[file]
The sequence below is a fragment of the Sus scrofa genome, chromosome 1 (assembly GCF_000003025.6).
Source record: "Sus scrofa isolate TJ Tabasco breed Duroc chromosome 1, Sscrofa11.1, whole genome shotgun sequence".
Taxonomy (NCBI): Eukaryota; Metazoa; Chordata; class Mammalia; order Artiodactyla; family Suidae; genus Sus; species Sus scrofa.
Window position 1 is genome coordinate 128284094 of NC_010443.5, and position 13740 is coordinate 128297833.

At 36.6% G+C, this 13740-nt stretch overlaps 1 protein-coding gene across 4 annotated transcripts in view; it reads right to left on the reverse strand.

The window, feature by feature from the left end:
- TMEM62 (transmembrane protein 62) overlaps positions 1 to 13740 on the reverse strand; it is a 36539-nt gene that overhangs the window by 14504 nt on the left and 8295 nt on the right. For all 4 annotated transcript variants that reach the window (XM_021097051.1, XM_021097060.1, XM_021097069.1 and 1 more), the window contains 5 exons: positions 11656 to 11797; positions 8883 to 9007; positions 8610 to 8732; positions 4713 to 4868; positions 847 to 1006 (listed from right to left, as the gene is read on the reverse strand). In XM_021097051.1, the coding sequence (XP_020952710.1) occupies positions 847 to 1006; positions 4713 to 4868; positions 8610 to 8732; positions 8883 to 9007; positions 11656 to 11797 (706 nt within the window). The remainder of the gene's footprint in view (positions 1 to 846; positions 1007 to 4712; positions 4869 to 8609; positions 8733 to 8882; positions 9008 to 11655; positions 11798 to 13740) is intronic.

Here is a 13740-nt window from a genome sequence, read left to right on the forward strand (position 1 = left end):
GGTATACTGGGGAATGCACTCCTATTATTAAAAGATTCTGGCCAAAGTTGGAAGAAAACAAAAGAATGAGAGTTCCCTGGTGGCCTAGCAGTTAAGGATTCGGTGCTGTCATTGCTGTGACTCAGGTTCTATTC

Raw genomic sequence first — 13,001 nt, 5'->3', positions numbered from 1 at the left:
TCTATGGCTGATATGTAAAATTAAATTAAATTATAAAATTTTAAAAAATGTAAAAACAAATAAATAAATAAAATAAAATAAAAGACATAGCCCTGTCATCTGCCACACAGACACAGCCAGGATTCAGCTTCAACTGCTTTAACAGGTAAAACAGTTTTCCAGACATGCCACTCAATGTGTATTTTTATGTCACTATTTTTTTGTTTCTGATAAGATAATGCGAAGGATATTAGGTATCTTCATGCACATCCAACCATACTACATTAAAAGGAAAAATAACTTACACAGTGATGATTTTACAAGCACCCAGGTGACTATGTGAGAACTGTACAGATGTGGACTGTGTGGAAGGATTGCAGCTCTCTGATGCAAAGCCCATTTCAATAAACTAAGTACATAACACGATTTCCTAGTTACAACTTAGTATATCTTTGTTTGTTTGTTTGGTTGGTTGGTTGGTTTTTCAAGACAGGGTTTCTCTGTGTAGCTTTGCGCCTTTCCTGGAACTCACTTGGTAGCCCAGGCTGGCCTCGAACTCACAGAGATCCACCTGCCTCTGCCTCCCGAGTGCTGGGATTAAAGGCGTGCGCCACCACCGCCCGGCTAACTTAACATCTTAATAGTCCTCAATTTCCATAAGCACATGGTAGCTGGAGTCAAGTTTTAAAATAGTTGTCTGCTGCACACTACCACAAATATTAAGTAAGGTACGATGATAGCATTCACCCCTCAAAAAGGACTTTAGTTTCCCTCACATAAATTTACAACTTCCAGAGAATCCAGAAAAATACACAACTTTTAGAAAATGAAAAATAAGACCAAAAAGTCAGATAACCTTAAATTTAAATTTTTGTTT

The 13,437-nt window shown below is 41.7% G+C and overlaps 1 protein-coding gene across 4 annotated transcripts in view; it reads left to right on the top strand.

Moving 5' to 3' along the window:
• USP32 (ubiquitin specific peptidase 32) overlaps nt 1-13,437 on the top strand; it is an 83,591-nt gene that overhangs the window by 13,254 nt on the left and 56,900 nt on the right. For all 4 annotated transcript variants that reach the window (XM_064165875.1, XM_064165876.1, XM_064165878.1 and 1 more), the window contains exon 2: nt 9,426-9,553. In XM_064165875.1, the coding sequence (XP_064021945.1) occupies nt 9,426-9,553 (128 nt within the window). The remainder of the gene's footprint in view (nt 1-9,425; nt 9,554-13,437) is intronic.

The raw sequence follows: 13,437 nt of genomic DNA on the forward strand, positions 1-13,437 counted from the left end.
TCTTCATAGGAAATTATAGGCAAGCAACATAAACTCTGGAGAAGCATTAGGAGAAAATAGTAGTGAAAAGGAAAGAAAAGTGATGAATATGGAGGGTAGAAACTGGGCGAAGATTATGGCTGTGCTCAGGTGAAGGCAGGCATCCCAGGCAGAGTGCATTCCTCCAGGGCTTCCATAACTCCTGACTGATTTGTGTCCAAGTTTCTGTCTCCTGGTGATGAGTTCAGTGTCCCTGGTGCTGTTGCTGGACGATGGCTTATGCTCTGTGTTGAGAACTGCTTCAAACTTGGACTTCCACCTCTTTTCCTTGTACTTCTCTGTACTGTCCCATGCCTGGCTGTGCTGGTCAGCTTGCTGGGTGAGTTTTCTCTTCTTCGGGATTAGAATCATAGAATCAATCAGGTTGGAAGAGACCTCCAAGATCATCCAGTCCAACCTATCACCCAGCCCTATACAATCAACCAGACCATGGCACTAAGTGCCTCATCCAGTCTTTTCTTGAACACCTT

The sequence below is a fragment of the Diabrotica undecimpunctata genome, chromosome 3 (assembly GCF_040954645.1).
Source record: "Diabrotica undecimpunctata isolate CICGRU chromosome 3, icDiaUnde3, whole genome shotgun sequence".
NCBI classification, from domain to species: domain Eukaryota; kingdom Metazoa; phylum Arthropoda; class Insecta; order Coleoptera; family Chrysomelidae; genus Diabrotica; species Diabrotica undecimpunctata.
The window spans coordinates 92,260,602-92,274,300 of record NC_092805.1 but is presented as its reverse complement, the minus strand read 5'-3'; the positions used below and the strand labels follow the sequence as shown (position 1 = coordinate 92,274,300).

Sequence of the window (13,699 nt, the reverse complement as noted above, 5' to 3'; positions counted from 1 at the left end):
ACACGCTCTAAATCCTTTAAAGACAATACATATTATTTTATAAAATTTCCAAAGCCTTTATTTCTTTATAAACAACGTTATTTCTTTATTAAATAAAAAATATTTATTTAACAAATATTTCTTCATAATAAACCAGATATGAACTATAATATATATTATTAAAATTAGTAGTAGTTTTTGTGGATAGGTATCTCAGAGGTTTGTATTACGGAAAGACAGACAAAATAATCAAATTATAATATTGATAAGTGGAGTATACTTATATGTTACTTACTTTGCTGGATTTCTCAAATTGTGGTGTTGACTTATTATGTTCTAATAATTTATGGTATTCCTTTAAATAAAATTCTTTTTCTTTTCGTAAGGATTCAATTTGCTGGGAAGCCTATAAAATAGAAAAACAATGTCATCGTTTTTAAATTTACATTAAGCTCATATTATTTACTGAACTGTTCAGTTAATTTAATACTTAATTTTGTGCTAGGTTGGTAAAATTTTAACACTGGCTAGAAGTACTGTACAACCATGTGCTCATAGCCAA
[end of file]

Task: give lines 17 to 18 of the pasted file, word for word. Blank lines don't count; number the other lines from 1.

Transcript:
The sequence below is a fragment of the Diabrotica undecimpunctata genome, chromosome 3 (assembly GCF_040954645.1).
Source record: "Diabrotica undecimpunctata isolate CICGRU chromosome 3, icDiaUnde3, whole genome shotgun sequence".